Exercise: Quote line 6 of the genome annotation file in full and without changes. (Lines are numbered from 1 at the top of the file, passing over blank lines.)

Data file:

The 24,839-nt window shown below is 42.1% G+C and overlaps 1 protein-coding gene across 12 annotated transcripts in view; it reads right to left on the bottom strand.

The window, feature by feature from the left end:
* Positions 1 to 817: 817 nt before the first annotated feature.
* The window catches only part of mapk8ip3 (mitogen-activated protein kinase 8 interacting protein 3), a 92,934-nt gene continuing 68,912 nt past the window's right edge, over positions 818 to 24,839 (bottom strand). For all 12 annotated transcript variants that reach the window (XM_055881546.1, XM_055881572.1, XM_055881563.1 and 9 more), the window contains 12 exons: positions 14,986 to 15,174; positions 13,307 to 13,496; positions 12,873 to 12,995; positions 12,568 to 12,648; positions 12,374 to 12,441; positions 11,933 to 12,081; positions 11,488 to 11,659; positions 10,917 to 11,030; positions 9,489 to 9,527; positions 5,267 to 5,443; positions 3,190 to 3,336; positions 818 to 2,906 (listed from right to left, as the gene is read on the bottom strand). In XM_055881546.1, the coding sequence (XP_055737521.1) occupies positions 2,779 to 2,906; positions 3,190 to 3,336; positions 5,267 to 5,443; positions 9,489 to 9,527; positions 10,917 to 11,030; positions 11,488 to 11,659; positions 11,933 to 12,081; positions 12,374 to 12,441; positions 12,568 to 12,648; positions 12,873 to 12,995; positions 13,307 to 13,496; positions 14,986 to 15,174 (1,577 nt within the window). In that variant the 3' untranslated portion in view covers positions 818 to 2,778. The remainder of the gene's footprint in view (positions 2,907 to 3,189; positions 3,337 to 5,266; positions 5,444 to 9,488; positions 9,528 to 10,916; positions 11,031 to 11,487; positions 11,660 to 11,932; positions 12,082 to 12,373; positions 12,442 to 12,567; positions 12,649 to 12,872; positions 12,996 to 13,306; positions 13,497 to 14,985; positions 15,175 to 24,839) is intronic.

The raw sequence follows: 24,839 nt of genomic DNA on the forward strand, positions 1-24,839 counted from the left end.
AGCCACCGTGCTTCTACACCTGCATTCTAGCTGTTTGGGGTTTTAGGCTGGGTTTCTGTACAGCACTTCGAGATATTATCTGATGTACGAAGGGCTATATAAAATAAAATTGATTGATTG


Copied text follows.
AGCCACCGTGCTTCTACACCTGCATTCTAGCTGTTTGGGGTTTTAGGCTGGGTTTCTGTACAGCACTTCGAGATATTATCTGATGTACGAAGGGCTATATAAAATAAAATTGATTGATTG